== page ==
New MPs can PCS with a friend to their first duty station under battle-buddy assignment initiative

By Melissa Buckley, Fort Leonard Wood Public Affairs OfficeAugust 24, 2023

Military Police trainees with Company E, 701st Military Police Battalion, conduct non-lethal riot training in May here. Under a U.S. Army MP School program now in place called the U.S. Army MP Battle Buddy Assignment Initiative, new active-duty Soldiers can complete a permanent change of station to their first duty station with their initial entry training battle buddies to help ease some of the stress of PCSing as a new Soldier.
Military Police trainees with Company E, 701st Military Police Battalion, conduct non-lethal riot training in May here. Under a U.S. Army MP School program now in place called the U.S. Army MP Battle Buddy Assignment Initiative, new active-duty Soldiers can complete a permanent change of station to their first duty station with their initial entry training battle buddies to help ease some of the stress of PCSing as a new Soldier. (Photo Credit: Photo courtesy of Company E, 701st Military Police Battalion.) VIEW ORIGINAL

FORT LEONARD WOOD, Mo. — Most people would agree that going into unknown territory is easier with a companion — that is why the U.S. Army Military Police School has designed a program called the U.S. Army MP Battle Buddy Assignment Initiative to send new active-duty Soldiers to their first duty stations with their initial entry training battle buddies.

“Reporting to a new assignment is stressful for even the most seasoned Soldiers — just imagine the stress and anxiety for a new graduate of one station unit training. It’s possibly the first time away from home, a new state, a new country,” USAMPS Regimental Command Sgt. Maj. Michael Shoaf said. “Instead of a Soldier setting out on this unknown adventure alone, they have a buddy or group of buddies, who have spent the better part of 19 weeks getting to know each other, shared hardships and overcome adversity to accomplish the goal of graduating basic and advanced individual training. They can look after one another and be accountable to one another as they navigate this transition.”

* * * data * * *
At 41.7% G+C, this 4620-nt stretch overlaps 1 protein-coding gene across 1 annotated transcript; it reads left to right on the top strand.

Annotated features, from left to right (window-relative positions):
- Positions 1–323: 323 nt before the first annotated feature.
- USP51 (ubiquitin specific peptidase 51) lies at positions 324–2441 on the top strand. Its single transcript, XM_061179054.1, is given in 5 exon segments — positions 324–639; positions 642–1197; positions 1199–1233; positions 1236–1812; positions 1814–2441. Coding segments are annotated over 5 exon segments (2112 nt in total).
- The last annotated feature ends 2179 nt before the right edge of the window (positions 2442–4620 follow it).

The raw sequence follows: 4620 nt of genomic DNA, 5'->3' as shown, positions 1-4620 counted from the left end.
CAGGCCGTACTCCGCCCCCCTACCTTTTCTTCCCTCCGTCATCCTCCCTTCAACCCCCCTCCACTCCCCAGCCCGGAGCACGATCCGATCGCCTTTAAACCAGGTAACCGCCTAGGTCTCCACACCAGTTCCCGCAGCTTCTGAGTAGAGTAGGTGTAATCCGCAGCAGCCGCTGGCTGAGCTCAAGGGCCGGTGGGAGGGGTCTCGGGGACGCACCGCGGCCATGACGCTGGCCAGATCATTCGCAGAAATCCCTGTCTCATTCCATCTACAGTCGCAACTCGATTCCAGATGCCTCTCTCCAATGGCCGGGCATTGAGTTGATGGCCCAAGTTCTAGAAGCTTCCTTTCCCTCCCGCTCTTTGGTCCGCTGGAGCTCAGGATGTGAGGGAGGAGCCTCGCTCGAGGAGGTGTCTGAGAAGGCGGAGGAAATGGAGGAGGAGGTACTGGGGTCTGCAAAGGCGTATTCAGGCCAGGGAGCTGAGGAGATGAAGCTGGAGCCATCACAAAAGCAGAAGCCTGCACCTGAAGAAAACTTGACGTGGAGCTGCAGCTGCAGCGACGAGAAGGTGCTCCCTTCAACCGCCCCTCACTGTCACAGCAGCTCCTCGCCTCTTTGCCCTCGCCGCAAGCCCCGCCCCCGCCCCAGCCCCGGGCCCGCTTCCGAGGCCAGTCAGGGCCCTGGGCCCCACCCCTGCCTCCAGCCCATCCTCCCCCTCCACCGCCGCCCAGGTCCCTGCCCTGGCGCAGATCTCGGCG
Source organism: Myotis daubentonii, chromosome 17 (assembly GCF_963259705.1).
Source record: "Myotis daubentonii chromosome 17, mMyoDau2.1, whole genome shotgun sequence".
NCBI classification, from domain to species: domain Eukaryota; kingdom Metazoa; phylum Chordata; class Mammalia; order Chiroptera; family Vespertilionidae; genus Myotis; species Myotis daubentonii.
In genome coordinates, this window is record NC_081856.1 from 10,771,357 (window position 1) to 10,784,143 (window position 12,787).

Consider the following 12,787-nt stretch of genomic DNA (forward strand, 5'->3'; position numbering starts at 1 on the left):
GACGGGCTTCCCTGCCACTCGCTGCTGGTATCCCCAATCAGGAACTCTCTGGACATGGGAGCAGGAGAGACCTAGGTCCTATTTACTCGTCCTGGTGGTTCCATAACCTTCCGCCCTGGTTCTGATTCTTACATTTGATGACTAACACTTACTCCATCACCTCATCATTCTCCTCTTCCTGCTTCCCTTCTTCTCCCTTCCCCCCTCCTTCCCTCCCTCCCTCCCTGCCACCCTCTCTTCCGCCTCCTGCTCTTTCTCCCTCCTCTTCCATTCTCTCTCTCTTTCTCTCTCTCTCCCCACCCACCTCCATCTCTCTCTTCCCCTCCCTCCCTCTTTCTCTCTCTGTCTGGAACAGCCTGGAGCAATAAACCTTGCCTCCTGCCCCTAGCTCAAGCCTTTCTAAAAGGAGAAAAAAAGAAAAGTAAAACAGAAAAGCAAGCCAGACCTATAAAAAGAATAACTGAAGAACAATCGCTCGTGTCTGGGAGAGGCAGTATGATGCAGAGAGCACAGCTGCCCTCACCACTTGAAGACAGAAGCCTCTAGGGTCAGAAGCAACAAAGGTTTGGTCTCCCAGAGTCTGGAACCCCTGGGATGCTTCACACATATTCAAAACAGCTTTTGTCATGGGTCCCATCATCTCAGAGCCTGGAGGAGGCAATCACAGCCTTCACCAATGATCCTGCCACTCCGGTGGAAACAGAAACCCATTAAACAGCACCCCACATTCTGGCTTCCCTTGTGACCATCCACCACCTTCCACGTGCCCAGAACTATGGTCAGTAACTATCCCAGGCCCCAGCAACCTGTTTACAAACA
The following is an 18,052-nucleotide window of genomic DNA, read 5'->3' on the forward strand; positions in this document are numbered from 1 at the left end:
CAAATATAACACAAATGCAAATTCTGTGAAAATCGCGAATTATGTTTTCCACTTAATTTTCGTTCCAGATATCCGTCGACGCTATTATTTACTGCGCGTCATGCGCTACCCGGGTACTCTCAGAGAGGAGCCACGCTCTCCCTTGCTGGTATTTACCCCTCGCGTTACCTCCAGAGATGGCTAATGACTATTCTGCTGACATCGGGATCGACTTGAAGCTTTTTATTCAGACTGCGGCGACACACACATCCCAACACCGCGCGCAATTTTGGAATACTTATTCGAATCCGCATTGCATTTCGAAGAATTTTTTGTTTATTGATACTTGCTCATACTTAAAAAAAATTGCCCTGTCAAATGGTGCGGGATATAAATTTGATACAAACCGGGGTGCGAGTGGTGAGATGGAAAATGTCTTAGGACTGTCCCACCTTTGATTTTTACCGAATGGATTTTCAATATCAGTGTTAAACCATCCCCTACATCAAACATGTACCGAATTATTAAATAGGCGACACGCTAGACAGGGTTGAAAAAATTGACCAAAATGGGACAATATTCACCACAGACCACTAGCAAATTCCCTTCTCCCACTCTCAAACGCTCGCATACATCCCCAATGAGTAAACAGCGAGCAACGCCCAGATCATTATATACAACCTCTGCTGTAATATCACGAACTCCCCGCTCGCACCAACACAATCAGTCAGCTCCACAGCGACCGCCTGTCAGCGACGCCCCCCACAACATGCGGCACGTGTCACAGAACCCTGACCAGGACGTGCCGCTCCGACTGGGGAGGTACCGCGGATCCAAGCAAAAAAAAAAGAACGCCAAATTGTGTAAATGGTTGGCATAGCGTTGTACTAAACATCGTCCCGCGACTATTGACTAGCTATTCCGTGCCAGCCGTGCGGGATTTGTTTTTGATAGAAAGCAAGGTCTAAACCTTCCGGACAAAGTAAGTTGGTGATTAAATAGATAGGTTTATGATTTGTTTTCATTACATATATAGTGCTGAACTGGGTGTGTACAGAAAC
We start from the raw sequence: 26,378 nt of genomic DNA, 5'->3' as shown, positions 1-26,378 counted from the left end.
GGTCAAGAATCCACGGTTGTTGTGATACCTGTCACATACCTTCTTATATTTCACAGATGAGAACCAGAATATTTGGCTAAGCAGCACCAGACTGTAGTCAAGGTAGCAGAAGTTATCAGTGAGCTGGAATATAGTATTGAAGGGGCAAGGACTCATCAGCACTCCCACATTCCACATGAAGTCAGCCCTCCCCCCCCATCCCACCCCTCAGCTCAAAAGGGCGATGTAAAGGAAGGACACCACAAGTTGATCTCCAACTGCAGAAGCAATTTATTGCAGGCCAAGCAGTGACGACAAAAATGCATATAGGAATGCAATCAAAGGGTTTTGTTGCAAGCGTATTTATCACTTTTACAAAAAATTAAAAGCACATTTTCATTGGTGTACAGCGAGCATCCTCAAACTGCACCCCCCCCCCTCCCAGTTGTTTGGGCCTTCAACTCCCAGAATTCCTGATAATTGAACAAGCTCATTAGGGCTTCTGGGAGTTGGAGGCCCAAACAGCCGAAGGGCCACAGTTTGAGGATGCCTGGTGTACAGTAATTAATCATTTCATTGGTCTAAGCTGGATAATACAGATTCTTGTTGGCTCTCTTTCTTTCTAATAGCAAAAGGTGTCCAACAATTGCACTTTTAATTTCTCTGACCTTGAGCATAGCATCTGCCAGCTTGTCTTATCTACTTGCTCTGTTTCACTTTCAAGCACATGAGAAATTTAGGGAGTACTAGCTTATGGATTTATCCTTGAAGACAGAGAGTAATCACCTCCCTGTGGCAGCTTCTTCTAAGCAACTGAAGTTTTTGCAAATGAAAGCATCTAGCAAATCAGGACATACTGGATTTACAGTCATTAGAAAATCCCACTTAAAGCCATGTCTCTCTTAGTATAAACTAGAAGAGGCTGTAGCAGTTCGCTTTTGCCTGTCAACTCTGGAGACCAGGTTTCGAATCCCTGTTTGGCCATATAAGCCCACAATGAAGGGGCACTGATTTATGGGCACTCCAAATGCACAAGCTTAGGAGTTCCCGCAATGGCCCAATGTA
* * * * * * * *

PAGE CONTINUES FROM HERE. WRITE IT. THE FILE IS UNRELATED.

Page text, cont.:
This initiative was implemented in the spring of last year under then-USAMPS Regimental Command Sgt. Maj. Shawn Klosterman. He said the first class able to use the program graduated in October of 2022, and since then, approximately 480 Soldiers have volunteered for the pilot program.

Klosterman is serving as the command sergeant major for Army Corrections Command at the Pentagon, after relinquishing responsibility of USAMPS to Shoaf in July. Klosterman said this program is still important to him because he believes it can make a positive impact on “our most valuable asset — our Soldiers.”

“It provides Soldiers with an ally to combat potential harmful behaviors or mental health concerns while building cohesive teams, since they have already went through adversity together and established trust,” Klosterman added.

He said the concept was first discussed back in 2021, to assist Soldiers with integrating into a new duty station.

“Working with the Human Resources Command and the Enlisted Personnel Management Division, over the next year, I was able to ensure the procedure was part of the IET assignments process,” Klosterman said.

One of the new MPs who recently volunteered for the initiative is Pvt. Jacob Bayless. Last month, he made his first permanent change of station from Fort Leonard Wood to Fort Cavazos, Texas, with his battle buddy, Pvt. Leonardo Pliego.

“Pvt. Pliego and I were bunkmates during one station unit training, and we spent a lot of time together during training and field exercises. He was my best friend throughout OSUT,” said Bayless, now attached to the 64th Military Police Company, 720th Military Police Battalion.